I didn't start at the beginning, though. Apparently I lack a lot of contemporary historical knowledge, as the stories get really absurd at one point, and as much as I loved Samuel Beckett's Waiting for Godot in 2009, I'm still not ready for a re-read of that!
That aside, the illustrations are the real reason I looked into these comics in the first place. The perspective and is incredible, and the detail in every single page are really worth peeking at in a quick Google search, if nothing more.
Nemo's traveling companions are like-wise caricatures of their time. Princess Camille, incredibly passive yet wise, left after a while and Flip, green in the face from too many cigars, one supposes, took the comics from a serialized story format and into that which resembles the modern Sunday comics of today.
One is always amazed at the treatment of dark skinned characters in older works; while there is some attempted cannibalism when they go ashore in the pseudo-Pacific, the chief of the tribe speaks impeccable English. A member of the tribe accompanies them as Flip's ... property... for a while, then when Flip is separated from this caricature, Nemo travels with him, and finds him creating trouble slightly less often than he is helpful. He and the Imp, never mind the language barrier, are pretty evenly matched.
The illustrations are the real reason I looked into these comics in the first place. The perspective and is incredible, and the detail in every single page are really worth peeking at in a quick Google search, if nothing more.
Originally serialized in New York Herald from 1905-1911, but then switched to the New York American newspaper, where it was re-titled: In the Land of Wonderful Dreams; it ran there until 1914.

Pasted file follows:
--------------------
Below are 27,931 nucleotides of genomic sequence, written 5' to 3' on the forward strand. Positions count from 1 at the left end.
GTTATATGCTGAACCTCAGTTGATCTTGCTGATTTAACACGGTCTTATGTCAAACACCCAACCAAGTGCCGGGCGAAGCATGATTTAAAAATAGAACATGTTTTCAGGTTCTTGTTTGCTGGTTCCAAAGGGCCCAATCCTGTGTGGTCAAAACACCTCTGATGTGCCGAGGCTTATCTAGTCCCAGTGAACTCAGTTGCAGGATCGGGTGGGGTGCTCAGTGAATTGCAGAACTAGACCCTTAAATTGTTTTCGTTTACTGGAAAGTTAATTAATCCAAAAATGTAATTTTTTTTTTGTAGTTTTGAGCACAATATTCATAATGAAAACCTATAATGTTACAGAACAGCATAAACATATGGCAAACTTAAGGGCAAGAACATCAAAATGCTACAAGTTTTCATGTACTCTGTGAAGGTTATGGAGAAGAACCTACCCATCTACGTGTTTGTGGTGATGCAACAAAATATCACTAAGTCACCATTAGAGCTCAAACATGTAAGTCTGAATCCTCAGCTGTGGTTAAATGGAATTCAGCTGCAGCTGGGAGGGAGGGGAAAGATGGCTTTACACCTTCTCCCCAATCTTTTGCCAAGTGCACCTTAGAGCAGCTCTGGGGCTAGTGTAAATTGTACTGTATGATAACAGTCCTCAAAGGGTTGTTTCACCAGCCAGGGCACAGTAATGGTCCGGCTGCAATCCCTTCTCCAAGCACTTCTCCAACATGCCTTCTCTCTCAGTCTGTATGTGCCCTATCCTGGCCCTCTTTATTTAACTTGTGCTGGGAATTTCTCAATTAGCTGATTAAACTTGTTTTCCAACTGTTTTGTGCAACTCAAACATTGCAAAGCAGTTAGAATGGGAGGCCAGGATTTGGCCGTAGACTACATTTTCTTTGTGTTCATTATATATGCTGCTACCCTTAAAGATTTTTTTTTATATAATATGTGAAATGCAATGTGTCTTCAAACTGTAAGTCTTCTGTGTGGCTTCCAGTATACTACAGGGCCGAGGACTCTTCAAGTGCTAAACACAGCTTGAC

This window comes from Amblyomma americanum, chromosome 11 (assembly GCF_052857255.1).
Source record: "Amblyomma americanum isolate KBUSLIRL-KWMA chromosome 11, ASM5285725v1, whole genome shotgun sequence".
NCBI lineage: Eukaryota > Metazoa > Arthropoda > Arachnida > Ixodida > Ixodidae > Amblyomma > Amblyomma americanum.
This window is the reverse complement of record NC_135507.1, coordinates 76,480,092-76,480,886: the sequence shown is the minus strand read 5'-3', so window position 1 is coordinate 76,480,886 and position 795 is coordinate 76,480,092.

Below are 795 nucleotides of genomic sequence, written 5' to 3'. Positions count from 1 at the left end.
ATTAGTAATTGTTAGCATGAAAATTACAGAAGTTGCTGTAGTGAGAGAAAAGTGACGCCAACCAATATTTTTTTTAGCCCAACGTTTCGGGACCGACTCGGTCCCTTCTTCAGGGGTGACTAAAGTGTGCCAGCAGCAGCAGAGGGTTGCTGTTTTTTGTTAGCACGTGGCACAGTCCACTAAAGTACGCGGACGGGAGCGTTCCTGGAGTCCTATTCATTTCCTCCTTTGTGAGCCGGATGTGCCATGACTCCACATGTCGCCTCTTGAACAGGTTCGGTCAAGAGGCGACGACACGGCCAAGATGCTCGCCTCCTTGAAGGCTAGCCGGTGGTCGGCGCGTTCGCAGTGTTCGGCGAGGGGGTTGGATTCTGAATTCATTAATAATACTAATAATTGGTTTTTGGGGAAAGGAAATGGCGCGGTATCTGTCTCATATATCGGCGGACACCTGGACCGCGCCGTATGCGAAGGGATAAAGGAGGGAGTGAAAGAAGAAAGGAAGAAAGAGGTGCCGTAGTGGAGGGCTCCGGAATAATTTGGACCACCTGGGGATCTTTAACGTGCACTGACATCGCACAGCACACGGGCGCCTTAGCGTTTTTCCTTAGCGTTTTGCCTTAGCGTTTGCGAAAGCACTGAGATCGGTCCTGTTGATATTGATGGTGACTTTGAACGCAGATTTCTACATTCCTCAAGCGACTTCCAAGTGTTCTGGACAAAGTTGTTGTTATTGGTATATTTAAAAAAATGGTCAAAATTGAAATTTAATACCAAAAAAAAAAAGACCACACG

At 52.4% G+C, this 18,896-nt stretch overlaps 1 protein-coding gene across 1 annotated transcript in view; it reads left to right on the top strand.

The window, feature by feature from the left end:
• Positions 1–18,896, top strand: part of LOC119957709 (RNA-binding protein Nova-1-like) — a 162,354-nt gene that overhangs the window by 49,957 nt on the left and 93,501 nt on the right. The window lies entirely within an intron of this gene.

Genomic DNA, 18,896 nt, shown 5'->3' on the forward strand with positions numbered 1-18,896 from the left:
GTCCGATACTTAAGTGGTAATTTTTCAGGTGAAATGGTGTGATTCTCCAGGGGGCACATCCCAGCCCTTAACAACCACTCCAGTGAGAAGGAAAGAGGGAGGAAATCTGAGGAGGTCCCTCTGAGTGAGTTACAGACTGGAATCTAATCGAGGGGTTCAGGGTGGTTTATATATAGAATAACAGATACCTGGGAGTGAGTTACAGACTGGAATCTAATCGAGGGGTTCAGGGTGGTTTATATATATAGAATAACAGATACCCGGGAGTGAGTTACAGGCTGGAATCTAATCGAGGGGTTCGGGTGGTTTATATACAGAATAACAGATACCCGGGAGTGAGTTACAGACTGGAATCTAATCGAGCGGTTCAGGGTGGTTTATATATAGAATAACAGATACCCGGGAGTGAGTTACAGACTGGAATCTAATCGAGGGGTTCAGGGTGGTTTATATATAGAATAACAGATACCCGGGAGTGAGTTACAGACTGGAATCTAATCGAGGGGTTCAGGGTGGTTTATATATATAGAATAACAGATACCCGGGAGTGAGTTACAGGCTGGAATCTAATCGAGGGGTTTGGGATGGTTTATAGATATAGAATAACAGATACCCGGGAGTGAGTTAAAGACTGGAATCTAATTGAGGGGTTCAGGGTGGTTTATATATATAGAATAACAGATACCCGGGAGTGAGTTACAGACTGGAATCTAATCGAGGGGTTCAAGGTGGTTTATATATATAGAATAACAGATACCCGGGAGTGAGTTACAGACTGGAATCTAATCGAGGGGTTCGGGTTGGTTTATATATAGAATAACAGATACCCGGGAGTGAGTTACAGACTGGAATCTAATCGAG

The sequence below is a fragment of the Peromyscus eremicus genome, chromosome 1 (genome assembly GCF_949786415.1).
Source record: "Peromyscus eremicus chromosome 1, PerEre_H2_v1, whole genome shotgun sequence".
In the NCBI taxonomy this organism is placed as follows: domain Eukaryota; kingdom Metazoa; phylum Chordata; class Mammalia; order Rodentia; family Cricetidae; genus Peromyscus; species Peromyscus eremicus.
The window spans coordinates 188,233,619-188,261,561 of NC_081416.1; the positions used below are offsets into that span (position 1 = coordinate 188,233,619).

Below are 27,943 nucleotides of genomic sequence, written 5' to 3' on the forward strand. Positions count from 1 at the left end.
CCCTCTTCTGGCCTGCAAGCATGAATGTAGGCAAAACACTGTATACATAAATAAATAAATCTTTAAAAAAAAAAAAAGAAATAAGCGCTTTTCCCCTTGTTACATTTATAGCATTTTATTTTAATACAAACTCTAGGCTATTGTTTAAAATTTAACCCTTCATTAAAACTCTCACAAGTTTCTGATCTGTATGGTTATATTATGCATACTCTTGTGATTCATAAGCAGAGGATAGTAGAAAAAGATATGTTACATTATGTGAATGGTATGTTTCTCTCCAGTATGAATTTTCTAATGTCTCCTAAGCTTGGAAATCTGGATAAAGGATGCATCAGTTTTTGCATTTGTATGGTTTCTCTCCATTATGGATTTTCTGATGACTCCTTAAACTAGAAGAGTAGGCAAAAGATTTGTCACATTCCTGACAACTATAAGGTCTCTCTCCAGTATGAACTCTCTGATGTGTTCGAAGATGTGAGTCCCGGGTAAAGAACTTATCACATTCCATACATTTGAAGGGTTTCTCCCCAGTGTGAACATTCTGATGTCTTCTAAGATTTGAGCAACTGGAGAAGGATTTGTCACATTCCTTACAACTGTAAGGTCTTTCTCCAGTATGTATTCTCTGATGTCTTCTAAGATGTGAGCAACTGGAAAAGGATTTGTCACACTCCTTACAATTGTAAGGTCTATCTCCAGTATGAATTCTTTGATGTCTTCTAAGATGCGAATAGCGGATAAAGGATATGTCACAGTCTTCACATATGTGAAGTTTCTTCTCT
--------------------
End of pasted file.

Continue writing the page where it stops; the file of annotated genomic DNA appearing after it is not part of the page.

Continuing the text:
Spoilers: This review assumes you have read the previous book.
In City of Ashes we pick up with Valentine being his ev...moreCity of Ashes by Cassandra Clare.
Spoilers: This review assumes you have read the previous book.
In City of Ashes we pick up with Valentine being his evil, egocentric self, calling greater demons as a warm up act rather then an encore; Sacrificing people, hurting his children with only a few words, creating days rife with mis-communication - in other words - the usual. Simon and Clary are dating, sort of, since Clary and Jace really shouldn't be dating each other, yet cannot seem to stop wishing they could. Their mother, meanwhile, still won't wake up from her coma, Luke is being a good pack leader and saving Jace from killing himself often. Simon meanwhile, has a strange preoccupation with blood...
But what is Valentine up to, for chrissakes? He's setting up the vampires for murder, gleefully dashing away in the last second, but for all this evil planning he's doing, it's been rather quiet for the Shadowhunters. The accords have been signed, everyone is happy, except Clary and Jace, and there isn't much going on except Magnus has comes to the junior Shadowhunters every beck and call, and would like them to stop calling about every scratch.
All in all, plot wise, the book is very much between major events, but we get enough tidbits about the major hooplah that will be happening at the end of the book that, the angst and drama between first page and last is more than enough. The perspective shifts often enough to keep it lively and keep us guessing, and great job on that, Clare, since we really should know better by now and we still don't know what anyone is going to do next!
My squabbles with this sequel were with lines here or there that could have been better, been more succinct. When someone serving Valentine guesses his plan he actually tells them they guess correctly, instead of smirking saying, 'perhaps' enigmatically. I'm starting to think that Count Olaf* is scarier than this guy. For the record, Count Olaf remains one of the scariest book villains I have ever read. He still really terrifies me. Even being played by Jim Carrey. Here's part of a dream sequence from relatively early in the book: